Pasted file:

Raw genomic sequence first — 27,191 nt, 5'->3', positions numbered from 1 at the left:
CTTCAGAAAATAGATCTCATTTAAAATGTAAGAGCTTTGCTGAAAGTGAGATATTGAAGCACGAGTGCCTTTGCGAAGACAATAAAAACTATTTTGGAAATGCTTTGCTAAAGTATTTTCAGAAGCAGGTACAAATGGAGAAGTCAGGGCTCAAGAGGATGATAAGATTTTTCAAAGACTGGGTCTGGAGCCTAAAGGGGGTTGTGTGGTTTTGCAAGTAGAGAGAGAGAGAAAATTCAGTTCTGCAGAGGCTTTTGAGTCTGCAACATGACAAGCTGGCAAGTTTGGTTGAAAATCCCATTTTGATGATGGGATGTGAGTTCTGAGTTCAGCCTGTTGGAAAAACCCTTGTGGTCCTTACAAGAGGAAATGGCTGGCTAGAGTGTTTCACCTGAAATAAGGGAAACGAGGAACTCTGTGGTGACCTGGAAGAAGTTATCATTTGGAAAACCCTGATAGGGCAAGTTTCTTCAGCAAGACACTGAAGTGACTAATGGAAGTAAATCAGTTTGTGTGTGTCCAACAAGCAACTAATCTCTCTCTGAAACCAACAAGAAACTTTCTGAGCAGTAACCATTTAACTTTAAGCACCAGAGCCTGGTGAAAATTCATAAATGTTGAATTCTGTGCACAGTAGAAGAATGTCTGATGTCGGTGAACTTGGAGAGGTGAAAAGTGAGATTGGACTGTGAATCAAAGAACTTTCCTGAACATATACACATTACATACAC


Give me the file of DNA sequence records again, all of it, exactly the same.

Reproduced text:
Raw genomic sequence first — 27,191 nt, 5'->3', positions numbered from 1 at the left:
CTTCAGAAAATAGATCTCATTTAAAATGTAAGAGCTTTGCTGAAAGTGAGATATTGAAGCACGAGTGCCTTTGCGAAGACAATAAAAACTATTTTGGAAATGCTTTGCTAAAGTATTTTCAGAAGCAGGTACAAATGGAGAAGTCAGGGCTCAAGAGGATGATAAGATTTTTCAAAGACTGGGTCTGGAGCCTAAAGGGGGTTGTGTGGTTTTGCAAGTAGAGAGAGAGAGAAAATTCAGTTCTGCAGAGGCTTTTGAGTCTGCAACATGACAAGCTGGCAAGTTTGGTTGAAAATCCCATTTTGATGATGGGATGTGAGTTCTGAGTTCAGCCTGTTGGAAAAACCCTTGTGGTCCTTACAAGAGGAAATGGCTGGCTAGAGTGTTTCACCTGAAATAAGGGAAACGAGGAACTCTGTGGTGACCTGGAAGAAGTTATCATTTGGAAAACCCTGATAGGGCAAGTTTCTTCAGCAAGACACTGAAGTGACTAATGGAAGTAAATCAGTTTGTGTGTGTCCAACAAGCAACTAATCTCTCTCTGAAACCAACAAGAAACTTTCTGAGCAGTAACCATTTAACTTTAAGCACCAGAGCCTGGTGAAAATTCATAAATGTTGAATTCTGTGCACAGTAGAAGAATGTCTGATGTCGGTGAACTTGGAGAGGTGAAAAGTGAGATTGGACTGTGAATCAAAGAACTTTCCTGAACATATACACATTACATACAC